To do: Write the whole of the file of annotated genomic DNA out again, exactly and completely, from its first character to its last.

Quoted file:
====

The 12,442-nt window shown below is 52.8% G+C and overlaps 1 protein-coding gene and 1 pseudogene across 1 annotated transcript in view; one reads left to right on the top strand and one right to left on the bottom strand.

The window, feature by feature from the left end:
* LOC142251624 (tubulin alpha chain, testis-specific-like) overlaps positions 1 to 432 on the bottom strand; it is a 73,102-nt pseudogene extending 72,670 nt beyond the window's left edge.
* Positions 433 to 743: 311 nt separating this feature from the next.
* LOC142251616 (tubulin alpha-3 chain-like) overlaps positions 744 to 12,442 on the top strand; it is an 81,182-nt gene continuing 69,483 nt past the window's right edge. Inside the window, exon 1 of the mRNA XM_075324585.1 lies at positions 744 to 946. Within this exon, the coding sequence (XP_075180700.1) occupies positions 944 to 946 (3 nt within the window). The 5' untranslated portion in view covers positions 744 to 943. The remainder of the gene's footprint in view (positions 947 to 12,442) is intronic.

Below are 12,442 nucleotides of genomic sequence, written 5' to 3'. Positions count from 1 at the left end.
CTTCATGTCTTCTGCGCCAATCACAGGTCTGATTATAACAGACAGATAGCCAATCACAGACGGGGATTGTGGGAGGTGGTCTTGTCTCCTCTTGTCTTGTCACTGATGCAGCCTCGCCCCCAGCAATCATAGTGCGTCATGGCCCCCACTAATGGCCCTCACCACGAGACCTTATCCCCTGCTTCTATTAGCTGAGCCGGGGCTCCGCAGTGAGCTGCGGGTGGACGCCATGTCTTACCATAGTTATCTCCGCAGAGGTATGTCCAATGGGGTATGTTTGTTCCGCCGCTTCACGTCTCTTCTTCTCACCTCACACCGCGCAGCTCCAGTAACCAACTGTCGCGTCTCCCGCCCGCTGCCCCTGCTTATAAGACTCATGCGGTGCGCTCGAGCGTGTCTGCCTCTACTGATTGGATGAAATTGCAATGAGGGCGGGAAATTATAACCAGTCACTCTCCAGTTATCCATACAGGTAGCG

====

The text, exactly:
The 12,442-nt window shown below is 52.8% G+C and overlaps 1 protein-coding gene and 1 pseudogene across 1 annotated transcript in view; one reads left to right on the top strand and one right to left on the bottom strand.

The window, feature by feature from the left end:
* LOC142251624 (tubulin alpha chain, testis-specific-like) overlaps positions 1 to 432 on the bottom strand; it is a 73,102-nt pseudogene extending 72,670 nt beyond the window's left edge.
* Positions 433 to 743: 311 nt separating this feature from the next.
* LOC142251616 (tubulin alpha-3 chain-like) overlaps positions 744 to 12,442 on the top strand; it is an 81,182-nt gene continuing 69,483 nt past the window's right edge. Inside the window, exon 1 of the mRNA XM_075324585.1 lies at positions 744 to 946. Within this exon, the coding sequence (XP_075180700.1) occupies positions 944 to 946 (3 nt within the window). The 5' untranslated portion in view covers positions 744 to 943. The remainder of the gene's footprint in view (positions 947 to 12,442) is intronic.

Below are 12,442 nucleotides of genomic sequence, written 5' to 3'. Positions count from 1 at the left end.
CTTCATGTCTTCTGCGCCAATCACAGGTCTGATTATAACAGACAGATAGCCAATCACAGACGGGGATTGTGGGAGGTGGTCTTGTCTCCTCTTGTCTTGTCACTGATGCAGCCTCGCCCCCAGCAATCATAGTGCGTCATGGCCCCCACTAATGGCCCTCACCACGAGACCTTATCCCCTGCTTCTATTAGCTGAGCCGGGGCTCCGCAGTGAGCTGCGGGTGGACGCCATGTCTTACCATAGTTATCTCCGCAGAGGTATGTCCAATGGGGTATGTTTGTTCCGCCGCTTCACGTCTCTTCTTCTCACCTCACACCGCGCAGCTCCAGTAACCAACTGTCGCGTCTCCCGCCCGCTGCCCCTGCTTATAAGACTCATGCGGTGCGCTCGAGCGTGTCTGCCTCTACTGATTGGATGAAATTGCAATGAGGGCGGGAAATTATAACCAGTCACTCTCCAGTTATCCATACAGGTAGCG